St Anselm’s Chapel
This twelfth century chapel was originally dedicated to St Peter and St Paul. Following Anselm’s death in 1109 he was translated and buried in the cathedral close to the resting place of Archbishop Lanfranc. His remains are believed to have been relocated to this chapel during the rebuilding and reorganisation of the cathedral in the 1170s, after which the chapel became known as St Anselm’s Chapel. In 1888 major restoration work took place to the chapel and was instrumental in uncovering the twelfth century wall painting of St Paul in the north alcove. Canon Scott Robertson described in an article the following year how “A new pavement of HoptonWood stone Hopton Wood Stone has already been laid down, and the chapel will soon be an example of most perfect ‘restoration’." This is the light (coloured) variety of Hopton Wood Stone. The chapel still bears this stone floor beneath the altar that is described below.
The Altar of St Anselm
Designed by Stephen Cox
On the 21st April 2006 there was a special mass held to mark the consecration of a new altar in the Chapel of St Anselm in the cathedral crypt. Anselm was the archbishop of Canterbury Cathedral from 1093 to 1109. During his primacy the eastern end of the cathedral was considerably remodelled and the length of the building nearly doubled. Renowned as an influential theologian, philosopher and statesman of his time he was canonised in about 1170 and declared a doctor (or teacher) of the church in 1720. The marble altar was a gift from the people of Regione Autonama Valle d’Aosta. Weighing in at twenty tonnes the altar was assembled in the chapel from nine separate pieces of stone because, according to its creator, it was too heavy to be one piece.
Anselm was born in the northern Italian town of Aosta near to the borders of France and Italy in the Valle d’Aosta within the Italian Alps. The town is on the main pilgrimage route between Canterbury and Rome known as the Via Francigena. The valley has been the centre of an important quarrying industry, which has seen the distinctive green marbles called Verde D’Aosta exported to destinations around the world. Verde D’Aosta is not a true marble in geological terms but rather an ophicalcite, a stone containing serpentinite blocks with white calcite veins. Intense deformation, deep burial and hydrothermal activity account for the fractured appearance of the rock and for the decorative veining.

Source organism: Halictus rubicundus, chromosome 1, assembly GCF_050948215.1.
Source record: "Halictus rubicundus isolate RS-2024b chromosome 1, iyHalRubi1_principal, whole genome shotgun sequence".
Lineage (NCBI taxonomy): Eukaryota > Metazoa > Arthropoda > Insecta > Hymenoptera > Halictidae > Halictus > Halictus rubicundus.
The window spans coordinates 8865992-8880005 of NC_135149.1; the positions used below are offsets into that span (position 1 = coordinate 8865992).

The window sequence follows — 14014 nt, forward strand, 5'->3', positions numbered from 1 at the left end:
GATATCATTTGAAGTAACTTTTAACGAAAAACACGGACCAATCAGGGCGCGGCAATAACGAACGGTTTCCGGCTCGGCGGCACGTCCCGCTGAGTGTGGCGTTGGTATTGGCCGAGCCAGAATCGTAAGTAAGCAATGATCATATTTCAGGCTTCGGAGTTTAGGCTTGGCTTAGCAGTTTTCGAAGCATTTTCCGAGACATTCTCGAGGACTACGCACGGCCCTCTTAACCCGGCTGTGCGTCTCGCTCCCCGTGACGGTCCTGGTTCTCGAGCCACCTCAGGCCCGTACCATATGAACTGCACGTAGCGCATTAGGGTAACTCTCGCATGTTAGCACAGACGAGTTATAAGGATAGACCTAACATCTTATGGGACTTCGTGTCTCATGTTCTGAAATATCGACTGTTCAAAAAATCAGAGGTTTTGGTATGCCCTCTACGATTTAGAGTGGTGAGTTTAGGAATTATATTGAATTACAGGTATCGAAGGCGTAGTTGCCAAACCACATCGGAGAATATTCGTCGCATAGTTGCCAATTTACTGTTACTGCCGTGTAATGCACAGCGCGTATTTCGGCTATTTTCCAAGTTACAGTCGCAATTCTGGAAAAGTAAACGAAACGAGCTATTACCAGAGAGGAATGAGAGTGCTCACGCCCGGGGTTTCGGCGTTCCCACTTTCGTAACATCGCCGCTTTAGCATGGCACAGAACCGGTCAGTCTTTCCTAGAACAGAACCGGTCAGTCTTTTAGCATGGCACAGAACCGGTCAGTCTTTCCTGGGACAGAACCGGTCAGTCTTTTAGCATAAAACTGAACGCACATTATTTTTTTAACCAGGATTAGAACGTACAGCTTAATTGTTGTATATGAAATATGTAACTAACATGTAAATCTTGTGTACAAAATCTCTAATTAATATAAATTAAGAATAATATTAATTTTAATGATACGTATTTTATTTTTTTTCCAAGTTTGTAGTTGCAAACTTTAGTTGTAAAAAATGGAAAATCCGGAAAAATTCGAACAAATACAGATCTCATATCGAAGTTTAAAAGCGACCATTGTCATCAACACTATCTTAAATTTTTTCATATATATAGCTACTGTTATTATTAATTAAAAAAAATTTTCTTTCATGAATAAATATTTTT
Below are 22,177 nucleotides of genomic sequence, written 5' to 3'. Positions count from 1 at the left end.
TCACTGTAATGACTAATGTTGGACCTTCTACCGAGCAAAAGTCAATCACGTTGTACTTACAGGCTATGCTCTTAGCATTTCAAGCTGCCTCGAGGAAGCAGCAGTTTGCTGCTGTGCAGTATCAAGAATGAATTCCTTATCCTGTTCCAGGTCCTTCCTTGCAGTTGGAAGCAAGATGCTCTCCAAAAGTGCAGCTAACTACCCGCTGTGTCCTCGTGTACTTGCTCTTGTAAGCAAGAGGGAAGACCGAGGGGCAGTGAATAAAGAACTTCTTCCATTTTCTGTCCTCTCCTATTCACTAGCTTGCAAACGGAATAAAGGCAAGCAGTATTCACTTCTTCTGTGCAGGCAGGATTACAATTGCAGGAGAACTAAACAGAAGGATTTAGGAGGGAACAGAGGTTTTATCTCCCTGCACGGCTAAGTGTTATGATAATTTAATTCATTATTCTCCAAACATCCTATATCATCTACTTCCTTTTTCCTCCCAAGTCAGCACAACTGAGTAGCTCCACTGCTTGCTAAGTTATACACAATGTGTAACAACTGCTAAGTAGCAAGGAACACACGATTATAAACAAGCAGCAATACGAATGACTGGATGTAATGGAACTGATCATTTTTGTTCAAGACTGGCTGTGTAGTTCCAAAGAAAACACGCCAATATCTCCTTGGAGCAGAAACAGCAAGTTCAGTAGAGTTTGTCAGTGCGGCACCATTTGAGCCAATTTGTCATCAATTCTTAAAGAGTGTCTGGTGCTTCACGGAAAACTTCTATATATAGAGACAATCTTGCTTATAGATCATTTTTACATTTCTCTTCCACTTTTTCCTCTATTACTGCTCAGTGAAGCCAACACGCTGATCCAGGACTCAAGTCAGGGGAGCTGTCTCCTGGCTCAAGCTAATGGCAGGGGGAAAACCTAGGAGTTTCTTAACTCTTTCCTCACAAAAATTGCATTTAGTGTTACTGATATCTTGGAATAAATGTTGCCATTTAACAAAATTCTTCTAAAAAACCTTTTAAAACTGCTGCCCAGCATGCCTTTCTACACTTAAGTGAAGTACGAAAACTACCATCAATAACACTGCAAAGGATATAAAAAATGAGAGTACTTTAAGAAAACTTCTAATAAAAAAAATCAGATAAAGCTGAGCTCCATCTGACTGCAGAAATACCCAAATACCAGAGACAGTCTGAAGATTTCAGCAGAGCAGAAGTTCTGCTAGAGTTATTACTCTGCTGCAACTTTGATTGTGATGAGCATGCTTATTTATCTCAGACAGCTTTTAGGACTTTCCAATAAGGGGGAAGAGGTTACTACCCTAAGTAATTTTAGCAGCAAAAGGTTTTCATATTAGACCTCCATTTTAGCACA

Simon Meopham (d. 1333)
Archbishop of Canterbury (1328-1333) - for more see here
Possibly the work of Thomas of Canterbury
The monument of Simon Meopham has more of the appearance of a shrine than a tomb. It is situated across the entrance to Saint Anselm’s Chapel and, with its associated architecture, forms a screen. The tomb chest is made of a black limestone often referred to as Tournai Marble. The stone canopy, with its fine architectural moulding and detailed figurative spandrels, is of Caen Stone. The four supporting marble columns of the canopy conceal elements of the tomb’s pictorial carving suggesting the provision of a canopy may have been an afterthought.
Each of the tomb recesses is vaulted with Caen Stone. Supporting the internal vaults are attached columns in a dark fossiliferous limestone. The columns appear to be carved from the same stone block as their adjacent side panel. Some of the columns are missing or damaged. The stone forming the side panels and columns is a limestone from the Weald Clay Formation. The two wrought-iron gates to either side of the tomb are said to have been made at Mayfield in West Sussex (where Meopham died), the iron presumably having been forged from a local ironstone. If this is the case then it is possible that the limestone panels and the paving that surrounds the tomb is also from this area. In Kent we call such limestones from the Weald Clay Formation, Bethersden Marble. In West Sussex, similar limestone from the same geological formation goes by the name of Laughton Marble, Petworth Marble or Sussex Marble, so this stone may be a Sussex Marble.
Looking about the tomb at the flooring to north and south it can be seen there is much of this large freshwater snail shell limestone.
On the western side of the step leading into St Anselm’s Chapel can be seen a small block of ‘striped’ limestone. This is usually referred to in the literature as onyx marble, but more recently has been described by Christopher Wilson as calc sinter. It is a precipitate of calcium carbonate forming in layers from flowing lime-rich waters. Wilson has proposed that the stone formed within the Roman aqueduct draining the highland of the Eiffel Region on the Belgium/Germany border. Other sources may be possible.
It is possible that this block came from a column in the infirmary cloister that was dismantled and re-used.
© Geoff Downer 2019